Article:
But what was once a hardship is now a joy. As a reporter I have gotten to ask hundreds and hundreds of people what they thought of the show. Standing there, listening to their glowing praise, seeing the light in their eyes that shows hope and understanding, I have been constantly reminded of the power of Shen Yun.

Another opportunity I had was to cover the Winter Olympics in Vancouver last year with thousands of reporters from around the world.

During the Olympics, I made friends with reporters from one of the most prestigious newspapers in the United States. One day when I was covering a hockey game, I started telling one of these reporters that I really admired his paper because of articles it had published about the persecution of Falun Gong many years ago. The articles won a Pulitzer prize and had a huge impact on people's understanding of Falun Gong and the persecution. I was completely surprised when he told me he was the one that wrote them. After that, we talked a lot about China and Falun Gong and the difficulties he experienced getting back into China after he wrote those articles.

This had a big impact on me. This person's articles were very influential and were a massive blow to the evil forces trying to repress Falun Gong back in those days. Talking to him reminded me of how important the work we do is and how influential the media can be. It also reminded me of the kinds of opportunities we have when we conform to everyday society and play our roles well. This is an issue I have thought about often in my role as the Parliament Hill reporter in our nation's capital, Ottawa.

As a Parliament Hill reporter, I spend my day mingling with Members of Parliament and top reporters that you recognize on television. I sit overlooking the House of Commons, and I'd guess that just about every MP knows my face, even if they don't know my name.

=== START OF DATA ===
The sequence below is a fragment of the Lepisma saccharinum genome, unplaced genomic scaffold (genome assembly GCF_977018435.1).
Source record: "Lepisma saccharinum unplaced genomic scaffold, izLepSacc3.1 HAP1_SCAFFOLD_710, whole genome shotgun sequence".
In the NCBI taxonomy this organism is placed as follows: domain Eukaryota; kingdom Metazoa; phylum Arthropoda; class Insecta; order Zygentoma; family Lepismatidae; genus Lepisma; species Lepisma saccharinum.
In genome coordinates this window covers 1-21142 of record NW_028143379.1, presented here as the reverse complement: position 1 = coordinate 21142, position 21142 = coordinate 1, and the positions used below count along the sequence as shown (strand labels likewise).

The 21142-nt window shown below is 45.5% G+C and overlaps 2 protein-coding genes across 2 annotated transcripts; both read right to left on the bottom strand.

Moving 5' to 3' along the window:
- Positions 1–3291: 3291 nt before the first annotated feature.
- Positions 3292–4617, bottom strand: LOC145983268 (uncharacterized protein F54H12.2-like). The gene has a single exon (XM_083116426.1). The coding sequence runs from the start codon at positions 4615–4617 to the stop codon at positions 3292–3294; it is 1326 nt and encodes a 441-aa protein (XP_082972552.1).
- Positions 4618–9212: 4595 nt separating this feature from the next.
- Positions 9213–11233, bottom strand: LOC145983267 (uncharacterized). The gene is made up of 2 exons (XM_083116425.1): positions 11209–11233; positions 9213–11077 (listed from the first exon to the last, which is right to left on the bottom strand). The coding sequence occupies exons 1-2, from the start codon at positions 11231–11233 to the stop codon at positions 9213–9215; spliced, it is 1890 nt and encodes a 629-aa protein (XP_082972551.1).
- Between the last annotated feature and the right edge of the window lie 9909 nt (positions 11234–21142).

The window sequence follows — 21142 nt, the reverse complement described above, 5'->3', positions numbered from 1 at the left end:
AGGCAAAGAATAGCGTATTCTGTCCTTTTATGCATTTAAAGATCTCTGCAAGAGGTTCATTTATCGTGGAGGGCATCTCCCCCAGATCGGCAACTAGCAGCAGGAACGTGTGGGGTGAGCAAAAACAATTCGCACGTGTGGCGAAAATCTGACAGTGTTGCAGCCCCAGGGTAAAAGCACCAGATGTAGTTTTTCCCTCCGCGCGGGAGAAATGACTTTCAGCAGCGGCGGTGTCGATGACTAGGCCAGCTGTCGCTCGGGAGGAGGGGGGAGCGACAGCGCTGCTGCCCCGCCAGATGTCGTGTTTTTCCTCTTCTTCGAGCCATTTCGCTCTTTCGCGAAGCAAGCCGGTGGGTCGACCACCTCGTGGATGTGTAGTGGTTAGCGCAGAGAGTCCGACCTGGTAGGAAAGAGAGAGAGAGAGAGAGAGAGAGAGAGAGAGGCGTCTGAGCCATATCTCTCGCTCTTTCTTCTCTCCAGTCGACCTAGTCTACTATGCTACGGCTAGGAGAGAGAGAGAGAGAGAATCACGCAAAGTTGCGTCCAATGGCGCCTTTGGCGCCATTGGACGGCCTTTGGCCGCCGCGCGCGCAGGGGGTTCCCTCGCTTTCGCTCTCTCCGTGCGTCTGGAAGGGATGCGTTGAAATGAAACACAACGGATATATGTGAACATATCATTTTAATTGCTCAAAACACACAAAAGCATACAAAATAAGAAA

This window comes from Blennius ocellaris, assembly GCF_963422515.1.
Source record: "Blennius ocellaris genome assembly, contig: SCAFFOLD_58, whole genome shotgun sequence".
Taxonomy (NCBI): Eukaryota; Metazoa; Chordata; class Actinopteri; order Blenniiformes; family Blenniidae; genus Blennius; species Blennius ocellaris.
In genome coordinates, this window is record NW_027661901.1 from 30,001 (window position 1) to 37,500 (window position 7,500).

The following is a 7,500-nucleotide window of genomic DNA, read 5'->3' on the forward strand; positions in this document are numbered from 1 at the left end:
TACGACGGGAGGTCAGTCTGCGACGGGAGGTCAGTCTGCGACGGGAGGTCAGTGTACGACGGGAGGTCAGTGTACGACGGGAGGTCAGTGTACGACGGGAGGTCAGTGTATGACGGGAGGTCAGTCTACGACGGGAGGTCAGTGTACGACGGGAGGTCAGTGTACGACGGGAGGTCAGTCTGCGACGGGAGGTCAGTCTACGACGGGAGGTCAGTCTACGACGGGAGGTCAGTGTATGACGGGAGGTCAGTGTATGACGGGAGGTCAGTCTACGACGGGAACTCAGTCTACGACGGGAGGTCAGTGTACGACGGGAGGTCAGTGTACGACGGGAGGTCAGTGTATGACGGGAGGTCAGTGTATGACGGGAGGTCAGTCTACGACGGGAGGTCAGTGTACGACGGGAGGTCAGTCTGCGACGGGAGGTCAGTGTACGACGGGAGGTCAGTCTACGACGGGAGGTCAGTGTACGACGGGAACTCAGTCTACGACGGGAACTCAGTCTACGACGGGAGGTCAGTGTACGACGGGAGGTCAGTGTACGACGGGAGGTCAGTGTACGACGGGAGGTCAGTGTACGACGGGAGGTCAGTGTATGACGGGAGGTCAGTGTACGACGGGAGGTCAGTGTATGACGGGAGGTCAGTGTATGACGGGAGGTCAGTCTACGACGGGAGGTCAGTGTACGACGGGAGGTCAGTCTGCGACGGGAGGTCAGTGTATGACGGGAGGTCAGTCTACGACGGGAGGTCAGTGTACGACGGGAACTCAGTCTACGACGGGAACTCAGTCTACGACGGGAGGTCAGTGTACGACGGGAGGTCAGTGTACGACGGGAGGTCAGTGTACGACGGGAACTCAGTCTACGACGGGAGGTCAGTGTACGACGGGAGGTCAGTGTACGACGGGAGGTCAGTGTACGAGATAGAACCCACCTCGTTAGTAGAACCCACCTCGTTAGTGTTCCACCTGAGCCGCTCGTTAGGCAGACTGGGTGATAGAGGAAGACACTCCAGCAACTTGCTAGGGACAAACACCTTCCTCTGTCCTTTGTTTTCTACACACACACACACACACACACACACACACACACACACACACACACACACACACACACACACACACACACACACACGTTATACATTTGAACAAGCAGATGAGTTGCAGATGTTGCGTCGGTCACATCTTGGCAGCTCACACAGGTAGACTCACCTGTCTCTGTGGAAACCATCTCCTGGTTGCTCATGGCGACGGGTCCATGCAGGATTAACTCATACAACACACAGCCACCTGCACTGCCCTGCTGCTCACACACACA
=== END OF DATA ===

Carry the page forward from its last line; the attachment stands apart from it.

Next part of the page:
There are so many opportunities here that I can't even begin to list them, but I don't do nearly well enough to catch them all. Doing this job has started to show me just how powerful the newspaper has become.

We have known for some time now in Canada that our English newspaper is well-read by many people in government. Our articles have come up during Parliamentary debates, and we have been contacted directly by the Prime Minister's Office on more than one occasion. But lately that influence has grown even greater and has really made me think about the impact practitioners have and how everything in the human world revolves around the needs of Fa-rectification.

Some people may call these coincidences, but I don't believe that is so. Several times, I am not even sure how many, very soon after we have written an article about a specific issue, the government has taken action to address it. Most recently it happened when we wrote about the problems of organized crime, and the government then introduced a bill to address it. Before that, we wrote about the unruly behavior of some debates in Parliament and then an MP introduced a motion to stop it. This kind of thing seems to happen more and more frequently.

Knowing that my opportunities with our media projects are so vast, and that practitioners and our work to validate the Fa are the focal point of the universe, how can I lament the mistakes I made in the past? For a practitioner, none of the things that make everyday people happy can bring us real joy. What is entertainment for them is poison for us; it buries our true thoughts under a mirage of sentimentality that pervades human society.

Worrying about my own cultivation state is nothing more than selfishness and a waste of time. If I had only one wish, I would hope to validate the Fa with every moment that remains, putting the needs of sentient beings and Fa-rectification before any thought of myself and truly showing myself worthy of everything Master has given me.

Thank you, Master. Thank you, everyone.